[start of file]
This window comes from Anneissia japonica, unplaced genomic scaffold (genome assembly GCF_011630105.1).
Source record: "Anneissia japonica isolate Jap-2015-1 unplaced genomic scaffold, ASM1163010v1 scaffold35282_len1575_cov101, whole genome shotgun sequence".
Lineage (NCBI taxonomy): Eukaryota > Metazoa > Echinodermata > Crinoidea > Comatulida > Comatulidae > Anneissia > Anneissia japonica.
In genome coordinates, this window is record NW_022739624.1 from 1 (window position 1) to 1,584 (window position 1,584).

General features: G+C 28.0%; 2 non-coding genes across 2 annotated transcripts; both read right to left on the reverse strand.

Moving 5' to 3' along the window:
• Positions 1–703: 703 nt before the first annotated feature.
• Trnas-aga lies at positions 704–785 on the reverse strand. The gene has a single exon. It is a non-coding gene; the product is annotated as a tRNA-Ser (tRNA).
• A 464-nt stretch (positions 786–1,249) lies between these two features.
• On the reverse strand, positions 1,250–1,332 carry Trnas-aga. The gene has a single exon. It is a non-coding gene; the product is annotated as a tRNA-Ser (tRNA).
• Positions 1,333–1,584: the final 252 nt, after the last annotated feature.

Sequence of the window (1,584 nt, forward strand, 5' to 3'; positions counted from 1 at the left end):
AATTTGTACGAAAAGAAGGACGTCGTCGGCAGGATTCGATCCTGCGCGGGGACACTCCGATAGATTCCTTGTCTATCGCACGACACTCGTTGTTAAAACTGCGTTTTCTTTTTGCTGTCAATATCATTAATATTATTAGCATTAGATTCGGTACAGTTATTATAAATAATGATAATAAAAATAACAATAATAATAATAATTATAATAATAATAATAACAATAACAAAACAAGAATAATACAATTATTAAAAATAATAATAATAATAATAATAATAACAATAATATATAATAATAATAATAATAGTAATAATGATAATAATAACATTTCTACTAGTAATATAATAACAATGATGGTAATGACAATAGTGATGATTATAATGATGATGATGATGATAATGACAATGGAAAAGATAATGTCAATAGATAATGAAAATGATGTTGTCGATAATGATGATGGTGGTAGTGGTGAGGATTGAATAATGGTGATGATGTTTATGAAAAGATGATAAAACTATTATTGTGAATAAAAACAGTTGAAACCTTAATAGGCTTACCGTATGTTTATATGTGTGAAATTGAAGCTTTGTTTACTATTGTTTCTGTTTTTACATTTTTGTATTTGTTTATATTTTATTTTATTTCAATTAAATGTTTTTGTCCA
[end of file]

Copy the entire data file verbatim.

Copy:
This window comes from Anneissia japonica, unplaced genomic scaffold (genome assembly GCF_011630105.1).
Source record: "Anneissia japonica isolate Jap-2015-1 unplaced genomic scaffold, ASM1163010v1 scaffold35282_len1575_cov101, whole genome shotgun sequence".
Lineage (NCBI taxonomy): Eukaryota > Metazoa > Echinodermata > Crinoidea > Comatulida > Comatulidae > Anneissia > Anneissia japonica.
In genome coordinates, this window is record NW_022739624.1 from 1 (window position 1) to 1,584 (window position 1,584).

General features: G+C 28.0%; 2 non-coding genes across 2 annotated transcripts; both read right to left on the reverse strand.

Moving 5' to 3' along the window:
• Positions 1–703: 703 nt before the first annotated feature.
• Trnas-aga lies at positions 704–785 on the reverse strand. The gene has a single exon. It is a non-coding gene; the product is annotated as a tRNA-Ser (tRNA).
• A 464-nt stretch (positions 786–1,249) lies between these two features.
• On the reverse strand, positions 1,250–1,332 carry Trnas-aga. The gene has a single exon. It is a non-coding gene; the product is annotated as a tRNA-Ser (tRNA).
• Positions 1,333–1,584: the final 252 nt, after the last annotated feature.

Sequence of the window (1,584 nt, forward strand, 5' to 3'; positions counted from 1 at the left end):
AATTTGTACGAAAAGAAGGACGTCGTCGGCAGGATTCGATCCTGCGCGGGGACACTCCGATAGATTCCTTGTCTATCGCACGACACTCGTTGTTAAAACTGCGTTTTCTTTTTGCTGTCAATATCATTAATATTATTAGCATTAGATTCGGTACAGTTATTATAAATAATGATAATAAAAATAACAATAATAATAATAATTATAATAATAATAATAACAATAACAAAACAAGAATAATACAATTATTAAAAATAATAATAATAATAATAATAATAACAATAATATATAATAATAATAATAATAGTAATAATGATAATAATAACATTTCTACTAGTAATATAATAACAATGATGGTAATGACAATAGTGATGATTATAATGATGATGATGATGATAATGACAATGGAAAAGATAATGTCAATAGATAATGAAAATGATGTTGTCGATAATGATGATGGTGGTAGTGGTGAGGATTGAATAATGGTGATGATGTTTATGAAAAGATGATAAAACTATTATTGTGAATAAAAACAGTTGAAACCTTAATAGGCTTACCGTATGTTTATATGTGTGAAATTGAAGCTTTGTTTACTATTGTTTCTGTTTTTACATTTTTGTATTTGTTTATATTTTATTTTATTTCAATTAAATGTTTTTGTCCA